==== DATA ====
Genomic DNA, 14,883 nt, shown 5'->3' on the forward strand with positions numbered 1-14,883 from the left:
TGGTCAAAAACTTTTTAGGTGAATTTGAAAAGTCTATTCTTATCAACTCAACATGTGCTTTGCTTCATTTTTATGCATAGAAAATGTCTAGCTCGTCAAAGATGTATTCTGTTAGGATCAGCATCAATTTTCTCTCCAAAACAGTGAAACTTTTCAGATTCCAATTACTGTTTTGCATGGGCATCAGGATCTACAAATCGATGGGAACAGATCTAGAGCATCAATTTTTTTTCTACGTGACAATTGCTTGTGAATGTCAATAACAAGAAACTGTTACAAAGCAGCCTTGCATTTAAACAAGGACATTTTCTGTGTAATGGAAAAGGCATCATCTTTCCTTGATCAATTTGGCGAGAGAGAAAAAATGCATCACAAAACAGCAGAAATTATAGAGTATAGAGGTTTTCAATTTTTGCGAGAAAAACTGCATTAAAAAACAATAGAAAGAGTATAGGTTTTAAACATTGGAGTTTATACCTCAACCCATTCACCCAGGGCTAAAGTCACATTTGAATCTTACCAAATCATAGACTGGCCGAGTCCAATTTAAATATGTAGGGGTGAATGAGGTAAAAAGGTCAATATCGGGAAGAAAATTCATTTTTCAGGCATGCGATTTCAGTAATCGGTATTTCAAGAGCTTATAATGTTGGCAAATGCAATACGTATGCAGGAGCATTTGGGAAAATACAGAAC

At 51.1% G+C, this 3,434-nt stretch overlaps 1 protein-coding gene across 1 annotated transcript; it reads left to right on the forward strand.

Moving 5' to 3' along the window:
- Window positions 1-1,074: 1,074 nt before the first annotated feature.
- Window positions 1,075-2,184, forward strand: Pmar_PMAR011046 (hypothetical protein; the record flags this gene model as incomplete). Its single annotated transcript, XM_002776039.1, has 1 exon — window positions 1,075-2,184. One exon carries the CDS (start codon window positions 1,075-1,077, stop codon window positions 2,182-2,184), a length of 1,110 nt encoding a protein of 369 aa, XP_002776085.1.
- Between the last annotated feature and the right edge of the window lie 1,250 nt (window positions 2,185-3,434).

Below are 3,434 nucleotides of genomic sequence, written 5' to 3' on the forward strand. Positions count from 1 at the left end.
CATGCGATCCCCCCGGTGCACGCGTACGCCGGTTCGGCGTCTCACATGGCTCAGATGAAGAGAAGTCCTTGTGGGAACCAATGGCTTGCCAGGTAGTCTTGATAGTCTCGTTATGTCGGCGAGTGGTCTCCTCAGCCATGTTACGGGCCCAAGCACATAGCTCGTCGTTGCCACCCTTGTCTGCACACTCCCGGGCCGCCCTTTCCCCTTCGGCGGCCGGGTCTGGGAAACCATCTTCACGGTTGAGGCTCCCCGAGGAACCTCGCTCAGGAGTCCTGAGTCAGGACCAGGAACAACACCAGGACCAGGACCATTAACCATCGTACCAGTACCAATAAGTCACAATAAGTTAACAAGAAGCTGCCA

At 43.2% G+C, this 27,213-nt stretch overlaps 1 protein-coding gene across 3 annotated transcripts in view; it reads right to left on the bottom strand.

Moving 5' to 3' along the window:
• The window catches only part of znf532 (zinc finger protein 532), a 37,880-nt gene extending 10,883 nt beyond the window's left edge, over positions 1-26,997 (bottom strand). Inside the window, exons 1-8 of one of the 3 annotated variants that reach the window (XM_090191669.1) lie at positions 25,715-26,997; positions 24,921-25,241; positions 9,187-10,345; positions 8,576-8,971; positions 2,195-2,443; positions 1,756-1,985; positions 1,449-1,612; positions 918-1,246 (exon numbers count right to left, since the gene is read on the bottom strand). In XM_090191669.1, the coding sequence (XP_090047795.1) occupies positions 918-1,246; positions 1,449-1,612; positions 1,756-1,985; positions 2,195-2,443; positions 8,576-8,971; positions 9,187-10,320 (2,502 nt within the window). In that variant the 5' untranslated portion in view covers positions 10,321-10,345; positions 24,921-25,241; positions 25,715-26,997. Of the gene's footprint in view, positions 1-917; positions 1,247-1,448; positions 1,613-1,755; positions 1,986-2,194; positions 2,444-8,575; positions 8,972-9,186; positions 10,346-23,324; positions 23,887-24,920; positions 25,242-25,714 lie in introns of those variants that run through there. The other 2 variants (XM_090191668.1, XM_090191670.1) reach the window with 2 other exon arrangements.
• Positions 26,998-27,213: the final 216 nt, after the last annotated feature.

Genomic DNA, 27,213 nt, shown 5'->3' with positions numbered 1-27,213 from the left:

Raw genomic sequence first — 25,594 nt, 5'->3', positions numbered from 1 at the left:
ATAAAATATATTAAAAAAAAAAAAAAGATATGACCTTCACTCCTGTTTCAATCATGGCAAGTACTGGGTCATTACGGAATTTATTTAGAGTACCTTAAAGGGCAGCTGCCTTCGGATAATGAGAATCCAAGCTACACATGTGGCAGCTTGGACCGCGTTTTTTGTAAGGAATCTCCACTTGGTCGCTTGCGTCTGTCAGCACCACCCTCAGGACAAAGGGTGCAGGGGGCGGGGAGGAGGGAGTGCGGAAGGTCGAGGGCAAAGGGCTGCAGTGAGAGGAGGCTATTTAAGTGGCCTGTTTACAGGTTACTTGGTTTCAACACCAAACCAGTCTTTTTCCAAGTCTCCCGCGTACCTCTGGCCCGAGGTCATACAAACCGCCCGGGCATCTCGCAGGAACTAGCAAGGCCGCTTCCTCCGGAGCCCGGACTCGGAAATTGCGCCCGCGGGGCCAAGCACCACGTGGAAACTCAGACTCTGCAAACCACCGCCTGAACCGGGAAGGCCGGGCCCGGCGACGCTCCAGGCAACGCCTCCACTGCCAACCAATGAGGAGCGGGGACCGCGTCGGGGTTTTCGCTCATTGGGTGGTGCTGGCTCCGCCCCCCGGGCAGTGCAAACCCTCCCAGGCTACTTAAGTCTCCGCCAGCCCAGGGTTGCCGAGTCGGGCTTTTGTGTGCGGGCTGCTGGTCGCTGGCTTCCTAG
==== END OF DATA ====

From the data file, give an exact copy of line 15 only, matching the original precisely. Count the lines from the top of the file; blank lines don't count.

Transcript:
Raw genomic sequence first — 25,594 nt, 5'->3', positions numbered from 1 at the left: